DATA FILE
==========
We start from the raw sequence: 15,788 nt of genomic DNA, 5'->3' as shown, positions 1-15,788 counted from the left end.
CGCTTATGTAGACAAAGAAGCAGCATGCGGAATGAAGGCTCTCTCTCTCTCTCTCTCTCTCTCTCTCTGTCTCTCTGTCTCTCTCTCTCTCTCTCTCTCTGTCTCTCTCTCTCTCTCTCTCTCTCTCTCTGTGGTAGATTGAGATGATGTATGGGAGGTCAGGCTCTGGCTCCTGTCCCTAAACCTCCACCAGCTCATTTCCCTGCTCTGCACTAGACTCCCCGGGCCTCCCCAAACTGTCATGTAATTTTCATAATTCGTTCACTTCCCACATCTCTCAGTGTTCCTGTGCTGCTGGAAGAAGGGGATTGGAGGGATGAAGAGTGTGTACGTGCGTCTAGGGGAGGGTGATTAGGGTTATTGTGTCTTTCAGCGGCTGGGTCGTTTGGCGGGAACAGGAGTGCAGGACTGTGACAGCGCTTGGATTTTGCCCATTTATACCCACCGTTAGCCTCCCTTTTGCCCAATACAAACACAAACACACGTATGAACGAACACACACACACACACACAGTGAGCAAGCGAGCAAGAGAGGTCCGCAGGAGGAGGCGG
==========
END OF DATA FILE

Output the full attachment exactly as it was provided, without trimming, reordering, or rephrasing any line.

We start from the raw sequence: 15,788 nt of genomic DNA, 5'->3' as shown, positions 1-15,788 counted from the left end.
CGCTTATGTAGACAAAGAAGCAGCATGCGGAATGAAGGCTCTCTCTCTCTCTCTCTCTCTCTCTCTCTGTCTCTCTGTCTCTCTCTCTCTCTCTCTCTCTGTCTCTCTCTCTCTCTCTCTCTCTCTCTCTGTGGTAGATTGAGATGATGTATGGGAGGTCAGGCTCTGGCTCCTGTCCCTAAACCTCCACCAGCTCATTTCCCTGCTCTGCACTAGACTCCCCGGGCCTCCCCAAACTGTCATGTAATTTTCATAATTCGTTCACTTCCCACATCTCTCAGTGTTCCTGTGCTGCTGGAAGAAGGGGATTGGAGGGATGAAGAGTGTGTACGTGCGTCTAGGGGAGGGTGATTAGGGTTATTGTGTCTTTCAGCGGCTGGGTCGTTTGGCGGGAACAGGAGTGCAGGACTGTGACAGCGCTTGGATTTTGCCCATTTATACCCACCGTTAGCCTCCCTTTTGCCCAATACAAACACAAACACACGTATGAACGAACACACACACACACACACAGTGAGCAAGCGAGCAAGAGAGGTCCGCAGGAGGAGGCGG